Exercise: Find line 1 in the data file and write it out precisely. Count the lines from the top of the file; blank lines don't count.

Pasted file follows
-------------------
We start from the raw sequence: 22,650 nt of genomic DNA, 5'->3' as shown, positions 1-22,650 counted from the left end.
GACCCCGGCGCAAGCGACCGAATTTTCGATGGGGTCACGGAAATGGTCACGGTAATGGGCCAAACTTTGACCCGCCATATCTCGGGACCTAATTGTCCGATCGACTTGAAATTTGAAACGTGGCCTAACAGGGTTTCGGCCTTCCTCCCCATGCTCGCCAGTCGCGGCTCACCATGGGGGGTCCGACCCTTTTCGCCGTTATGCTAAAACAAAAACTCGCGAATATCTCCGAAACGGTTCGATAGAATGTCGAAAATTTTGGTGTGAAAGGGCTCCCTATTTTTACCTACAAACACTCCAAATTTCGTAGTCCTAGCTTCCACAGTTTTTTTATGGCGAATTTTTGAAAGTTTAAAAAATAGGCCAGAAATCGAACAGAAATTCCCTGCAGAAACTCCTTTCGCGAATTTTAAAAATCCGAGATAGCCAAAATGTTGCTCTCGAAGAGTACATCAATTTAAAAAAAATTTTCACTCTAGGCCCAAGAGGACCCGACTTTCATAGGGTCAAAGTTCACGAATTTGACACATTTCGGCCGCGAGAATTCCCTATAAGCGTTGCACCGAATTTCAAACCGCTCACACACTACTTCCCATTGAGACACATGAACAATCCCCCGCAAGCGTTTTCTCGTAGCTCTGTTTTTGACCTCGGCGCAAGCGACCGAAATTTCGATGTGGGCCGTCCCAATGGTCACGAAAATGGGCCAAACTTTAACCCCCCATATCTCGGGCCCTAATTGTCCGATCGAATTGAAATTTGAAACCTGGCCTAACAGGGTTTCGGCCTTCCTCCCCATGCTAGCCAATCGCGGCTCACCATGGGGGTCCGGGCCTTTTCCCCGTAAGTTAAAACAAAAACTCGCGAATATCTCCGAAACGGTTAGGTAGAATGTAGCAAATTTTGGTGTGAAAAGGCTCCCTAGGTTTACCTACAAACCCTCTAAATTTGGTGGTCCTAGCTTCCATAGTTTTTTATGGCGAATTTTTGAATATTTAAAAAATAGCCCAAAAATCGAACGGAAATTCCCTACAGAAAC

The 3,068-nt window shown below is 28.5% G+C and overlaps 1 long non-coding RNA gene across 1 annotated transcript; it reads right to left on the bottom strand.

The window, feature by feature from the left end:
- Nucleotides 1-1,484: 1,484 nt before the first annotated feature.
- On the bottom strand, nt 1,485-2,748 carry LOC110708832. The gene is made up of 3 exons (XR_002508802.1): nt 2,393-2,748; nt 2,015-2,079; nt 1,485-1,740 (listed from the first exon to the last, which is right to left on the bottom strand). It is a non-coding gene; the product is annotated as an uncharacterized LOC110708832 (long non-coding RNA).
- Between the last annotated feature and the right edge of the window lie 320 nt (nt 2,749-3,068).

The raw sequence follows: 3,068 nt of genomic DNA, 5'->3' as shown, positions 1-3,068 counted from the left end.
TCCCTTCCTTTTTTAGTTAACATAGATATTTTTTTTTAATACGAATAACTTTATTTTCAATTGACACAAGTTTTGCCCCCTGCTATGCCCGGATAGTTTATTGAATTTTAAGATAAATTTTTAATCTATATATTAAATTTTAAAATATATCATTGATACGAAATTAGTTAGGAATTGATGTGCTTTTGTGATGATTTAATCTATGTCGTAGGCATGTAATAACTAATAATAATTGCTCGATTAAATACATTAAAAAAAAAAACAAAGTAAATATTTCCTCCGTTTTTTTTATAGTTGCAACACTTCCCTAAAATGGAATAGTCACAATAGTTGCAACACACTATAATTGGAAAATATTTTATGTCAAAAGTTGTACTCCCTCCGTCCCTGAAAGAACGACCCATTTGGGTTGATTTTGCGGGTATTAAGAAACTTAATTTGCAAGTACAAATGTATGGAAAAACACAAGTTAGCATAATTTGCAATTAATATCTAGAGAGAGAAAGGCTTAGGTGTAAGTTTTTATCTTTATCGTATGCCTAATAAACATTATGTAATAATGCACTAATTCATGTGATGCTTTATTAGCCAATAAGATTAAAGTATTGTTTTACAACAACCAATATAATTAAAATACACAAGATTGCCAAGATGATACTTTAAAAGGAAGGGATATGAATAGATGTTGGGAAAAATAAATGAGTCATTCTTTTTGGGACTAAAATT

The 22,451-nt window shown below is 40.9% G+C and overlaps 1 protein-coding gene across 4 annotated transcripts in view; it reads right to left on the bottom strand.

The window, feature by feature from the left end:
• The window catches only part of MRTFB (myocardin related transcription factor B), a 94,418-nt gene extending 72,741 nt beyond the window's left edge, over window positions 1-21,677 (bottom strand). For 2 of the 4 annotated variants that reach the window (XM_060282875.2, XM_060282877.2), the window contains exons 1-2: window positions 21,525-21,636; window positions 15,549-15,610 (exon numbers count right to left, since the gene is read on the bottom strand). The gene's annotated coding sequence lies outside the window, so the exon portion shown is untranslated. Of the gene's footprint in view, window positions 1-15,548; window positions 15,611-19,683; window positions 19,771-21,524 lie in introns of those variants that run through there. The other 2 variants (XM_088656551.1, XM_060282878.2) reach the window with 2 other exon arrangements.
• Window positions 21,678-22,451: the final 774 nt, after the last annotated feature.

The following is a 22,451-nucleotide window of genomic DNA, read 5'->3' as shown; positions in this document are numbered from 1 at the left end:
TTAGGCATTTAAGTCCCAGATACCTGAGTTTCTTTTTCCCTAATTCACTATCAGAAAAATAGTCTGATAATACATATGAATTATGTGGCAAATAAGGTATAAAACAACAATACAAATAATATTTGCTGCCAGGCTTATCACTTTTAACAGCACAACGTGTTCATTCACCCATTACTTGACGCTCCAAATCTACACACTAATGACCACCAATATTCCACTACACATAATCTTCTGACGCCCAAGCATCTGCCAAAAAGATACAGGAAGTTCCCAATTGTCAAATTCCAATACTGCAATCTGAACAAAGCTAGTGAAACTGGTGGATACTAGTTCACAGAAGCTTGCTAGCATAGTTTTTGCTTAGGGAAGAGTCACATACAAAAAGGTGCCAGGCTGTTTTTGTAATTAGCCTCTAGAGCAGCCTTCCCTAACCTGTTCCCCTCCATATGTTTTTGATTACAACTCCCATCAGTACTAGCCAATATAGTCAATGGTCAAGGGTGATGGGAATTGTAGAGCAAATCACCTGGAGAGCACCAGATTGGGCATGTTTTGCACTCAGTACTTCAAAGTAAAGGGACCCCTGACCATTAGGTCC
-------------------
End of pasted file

We start from the raw sequence: 22,650 nt of genomic DNA, 5'->3' as shown, positions 1-22,650 counted from the left end.